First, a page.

Those of us music lovers who purchase and collect physical media understand the thrill of the hunt. Be it digging through crates, scoring a deal on that grail on Discogs, or getting in on the pre-order before the limited edition variant sells out, the rush of broadening the collection is one of the most fulfilling things about consuming music for much of the Heavy Blog staff. Fear of missing out (FOMO) is also a huge driving force due to the limited nature of many releases, and collectively, we tend to spend way too much money for the sake of getting in while the getting’s good. However, funds are not always in supply, and we often spend our free time adding out-of-press releases to our Discogs wantlist or staring longingly at /r/vinyl and /r/heavyvinyl in hopes of catching a contact buzz.
Sumac’s Love In Shadow is a tremendous album. I won’t drone on about specifics, we’ve covered it thoroughly enough, and that’s not my angle. Still, rare is the pedigree of the lineup, the execution of the vision, and the expectation-breaking nature of the group’s latest – it’s a no-brainer that…
For being as venerable and insanely talented as they are, I feel as though Immolation gets the shit-end of the death metal history stick. They have their following and they’re not exactly a band that’s languished in obscurity or would be considered anything near a “forgotten classic,” but they really deserve a lot more attention and respect than they get. Calling their discography gem-studded doesn’t do them justice; their almost 30-year history as a band has been almost entirely gems. Seriously, what other classic early-90’s death metal band is still putting out new albums and, more importantly, evolving their sound with pretty much no breaks? That’s impressive as fuck no matter how you slice it!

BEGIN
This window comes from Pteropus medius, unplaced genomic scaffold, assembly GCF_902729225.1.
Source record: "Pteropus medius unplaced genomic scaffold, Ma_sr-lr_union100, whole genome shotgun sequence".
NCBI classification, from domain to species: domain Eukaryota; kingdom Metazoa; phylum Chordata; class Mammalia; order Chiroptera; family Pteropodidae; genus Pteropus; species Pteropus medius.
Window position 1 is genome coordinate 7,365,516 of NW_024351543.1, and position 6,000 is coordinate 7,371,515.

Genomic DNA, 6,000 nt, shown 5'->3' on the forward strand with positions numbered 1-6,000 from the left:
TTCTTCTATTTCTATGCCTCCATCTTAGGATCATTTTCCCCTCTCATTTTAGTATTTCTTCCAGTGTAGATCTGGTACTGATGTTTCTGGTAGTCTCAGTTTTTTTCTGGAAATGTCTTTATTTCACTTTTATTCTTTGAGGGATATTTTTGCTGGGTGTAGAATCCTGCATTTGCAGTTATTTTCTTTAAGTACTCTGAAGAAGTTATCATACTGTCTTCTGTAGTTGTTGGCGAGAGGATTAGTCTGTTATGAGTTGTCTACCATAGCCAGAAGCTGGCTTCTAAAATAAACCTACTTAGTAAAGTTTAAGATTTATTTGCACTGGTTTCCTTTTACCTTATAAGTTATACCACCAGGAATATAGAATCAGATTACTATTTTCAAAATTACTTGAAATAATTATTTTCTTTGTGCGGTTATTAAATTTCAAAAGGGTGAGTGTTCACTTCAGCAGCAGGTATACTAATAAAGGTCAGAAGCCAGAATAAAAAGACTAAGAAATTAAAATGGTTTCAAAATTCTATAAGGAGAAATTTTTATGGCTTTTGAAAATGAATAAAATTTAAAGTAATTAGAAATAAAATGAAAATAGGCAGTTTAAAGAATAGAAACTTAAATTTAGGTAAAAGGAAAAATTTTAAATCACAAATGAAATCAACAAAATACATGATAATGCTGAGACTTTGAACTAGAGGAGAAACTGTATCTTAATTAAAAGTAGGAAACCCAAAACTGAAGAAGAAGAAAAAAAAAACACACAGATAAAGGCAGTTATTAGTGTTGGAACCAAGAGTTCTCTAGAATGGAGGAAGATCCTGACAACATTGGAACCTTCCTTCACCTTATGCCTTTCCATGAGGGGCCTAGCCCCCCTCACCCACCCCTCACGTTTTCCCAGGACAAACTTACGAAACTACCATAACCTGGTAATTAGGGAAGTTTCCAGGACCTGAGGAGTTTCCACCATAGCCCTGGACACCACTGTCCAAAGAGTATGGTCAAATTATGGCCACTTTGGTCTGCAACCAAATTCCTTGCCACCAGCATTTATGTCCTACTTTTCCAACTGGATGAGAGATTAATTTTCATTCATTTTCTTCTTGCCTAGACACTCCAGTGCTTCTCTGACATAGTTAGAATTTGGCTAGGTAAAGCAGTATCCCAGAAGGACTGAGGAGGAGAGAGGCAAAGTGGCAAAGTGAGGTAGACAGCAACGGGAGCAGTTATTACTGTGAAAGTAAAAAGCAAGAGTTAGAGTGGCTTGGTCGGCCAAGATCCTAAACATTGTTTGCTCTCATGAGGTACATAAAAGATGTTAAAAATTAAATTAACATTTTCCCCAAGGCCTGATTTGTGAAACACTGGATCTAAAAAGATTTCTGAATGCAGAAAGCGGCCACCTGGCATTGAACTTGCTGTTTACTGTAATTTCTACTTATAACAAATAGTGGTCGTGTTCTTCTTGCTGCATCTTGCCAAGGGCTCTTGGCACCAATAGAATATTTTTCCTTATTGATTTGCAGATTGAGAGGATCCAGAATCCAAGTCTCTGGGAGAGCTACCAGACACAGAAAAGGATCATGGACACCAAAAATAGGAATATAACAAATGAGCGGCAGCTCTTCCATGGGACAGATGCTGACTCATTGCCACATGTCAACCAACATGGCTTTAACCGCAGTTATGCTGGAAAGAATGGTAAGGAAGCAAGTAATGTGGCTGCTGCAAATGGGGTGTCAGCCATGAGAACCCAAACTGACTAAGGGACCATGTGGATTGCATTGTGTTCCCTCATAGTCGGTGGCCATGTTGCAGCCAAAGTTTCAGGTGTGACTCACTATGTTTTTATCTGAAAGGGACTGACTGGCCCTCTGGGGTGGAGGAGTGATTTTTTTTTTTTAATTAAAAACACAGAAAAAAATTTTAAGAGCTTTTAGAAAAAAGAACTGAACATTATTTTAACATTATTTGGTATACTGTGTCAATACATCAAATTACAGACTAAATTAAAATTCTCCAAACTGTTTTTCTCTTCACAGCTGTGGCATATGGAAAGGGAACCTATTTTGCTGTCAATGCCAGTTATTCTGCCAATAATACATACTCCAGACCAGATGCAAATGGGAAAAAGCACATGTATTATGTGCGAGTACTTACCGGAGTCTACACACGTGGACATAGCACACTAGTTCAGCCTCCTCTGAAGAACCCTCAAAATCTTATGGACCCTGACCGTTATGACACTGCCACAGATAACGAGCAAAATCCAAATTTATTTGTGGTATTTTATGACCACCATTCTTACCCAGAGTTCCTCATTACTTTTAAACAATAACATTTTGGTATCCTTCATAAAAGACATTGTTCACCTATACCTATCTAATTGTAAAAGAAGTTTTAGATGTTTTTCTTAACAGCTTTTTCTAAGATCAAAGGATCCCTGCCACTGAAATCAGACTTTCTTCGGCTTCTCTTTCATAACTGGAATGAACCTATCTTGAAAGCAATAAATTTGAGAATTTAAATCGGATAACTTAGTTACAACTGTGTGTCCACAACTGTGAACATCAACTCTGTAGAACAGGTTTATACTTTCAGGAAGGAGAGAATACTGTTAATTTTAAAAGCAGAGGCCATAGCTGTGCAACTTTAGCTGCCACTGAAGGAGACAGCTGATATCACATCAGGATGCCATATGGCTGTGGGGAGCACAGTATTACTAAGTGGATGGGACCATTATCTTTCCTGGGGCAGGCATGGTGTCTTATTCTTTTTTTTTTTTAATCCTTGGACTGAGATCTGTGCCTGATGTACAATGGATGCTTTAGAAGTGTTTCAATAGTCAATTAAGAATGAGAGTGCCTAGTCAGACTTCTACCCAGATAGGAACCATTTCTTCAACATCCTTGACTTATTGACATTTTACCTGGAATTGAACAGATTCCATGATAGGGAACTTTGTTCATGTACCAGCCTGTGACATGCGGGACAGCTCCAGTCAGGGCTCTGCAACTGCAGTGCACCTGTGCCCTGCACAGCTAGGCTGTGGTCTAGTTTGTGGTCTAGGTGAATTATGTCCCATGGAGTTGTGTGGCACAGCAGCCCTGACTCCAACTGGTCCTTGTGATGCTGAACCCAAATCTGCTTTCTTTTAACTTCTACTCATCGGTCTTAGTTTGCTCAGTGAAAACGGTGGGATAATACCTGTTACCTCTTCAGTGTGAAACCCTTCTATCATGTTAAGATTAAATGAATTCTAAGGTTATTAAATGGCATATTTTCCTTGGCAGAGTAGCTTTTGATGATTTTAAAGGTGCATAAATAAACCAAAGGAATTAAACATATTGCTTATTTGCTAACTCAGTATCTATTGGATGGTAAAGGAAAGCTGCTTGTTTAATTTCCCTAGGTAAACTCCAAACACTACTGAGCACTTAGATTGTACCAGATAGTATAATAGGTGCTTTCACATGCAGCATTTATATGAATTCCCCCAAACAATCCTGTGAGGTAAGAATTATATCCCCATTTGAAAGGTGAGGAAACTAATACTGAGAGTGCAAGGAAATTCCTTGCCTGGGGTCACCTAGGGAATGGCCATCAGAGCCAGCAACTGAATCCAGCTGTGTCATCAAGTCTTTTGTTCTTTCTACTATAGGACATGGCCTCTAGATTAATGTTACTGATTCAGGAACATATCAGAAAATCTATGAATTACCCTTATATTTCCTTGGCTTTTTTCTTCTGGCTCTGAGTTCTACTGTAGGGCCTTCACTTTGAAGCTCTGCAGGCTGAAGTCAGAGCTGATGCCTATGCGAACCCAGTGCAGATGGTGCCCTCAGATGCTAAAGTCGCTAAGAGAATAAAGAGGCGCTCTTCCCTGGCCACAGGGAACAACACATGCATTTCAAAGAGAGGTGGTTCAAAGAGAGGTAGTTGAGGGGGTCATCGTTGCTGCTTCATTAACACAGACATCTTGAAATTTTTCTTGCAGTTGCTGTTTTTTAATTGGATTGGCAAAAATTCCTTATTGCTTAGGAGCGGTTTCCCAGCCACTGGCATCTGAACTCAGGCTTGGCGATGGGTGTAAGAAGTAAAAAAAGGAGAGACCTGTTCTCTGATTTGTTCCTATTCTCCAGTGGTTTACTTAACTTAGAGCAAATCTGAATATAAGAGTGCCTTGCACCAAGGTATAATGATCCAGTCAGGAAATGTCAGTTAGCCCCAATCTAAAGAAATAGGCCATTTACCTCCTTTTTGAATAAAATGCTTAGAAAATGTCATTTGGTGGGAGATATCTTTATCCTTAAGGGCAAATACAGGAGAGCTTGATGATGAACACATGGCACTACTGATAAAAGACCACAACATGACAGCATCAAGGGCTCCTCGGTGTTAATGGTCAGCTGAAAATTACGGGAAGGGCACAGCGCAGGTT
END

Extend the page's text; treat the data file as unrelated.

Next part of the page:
I’m a curious guy by nature. When you tell me something exists, but you refuse to show it to me, I’ll go to great lengths just to have it. This brings me to today’s Heavy Buys. Coming from Ontario, Canada, Crystal Larva have created an almost-monochrome Bandcamp page for their…
2016 was a strange year for fans of Nine Inch Nails, though not in a bad way; Trent Reznor promised new music and he delivered, in the form of the EP Not The Actual Events near the end of the year, along with a handful of soundtrack work with Atticus Ross. Possibly more interesting than Not The Actual Events was the announcement that Nine Inch Nails is officially a duo, with Ross finally joining Reznor as a legitimate band member (as opposed to just a long-time collaborator). (For those unaware, the two have been officially working together since NIN’s 2005 album With Teeth, though their relationship predates 2005.) Then, to stir the proverbial kettle again, it was announced that Not The Actual Events would not be released on CD (though it is available on vinyl), but instead a very limited “physical component” would be available for purchase, bundled with a digital download of the EP. As a big fan of Reznor’s work, I was excited to see what this could include, and so I ordered this “physical component” as soon as it became available, back in December. It wasn’t until February that I received my copy, and, frankly, the results are…interesting.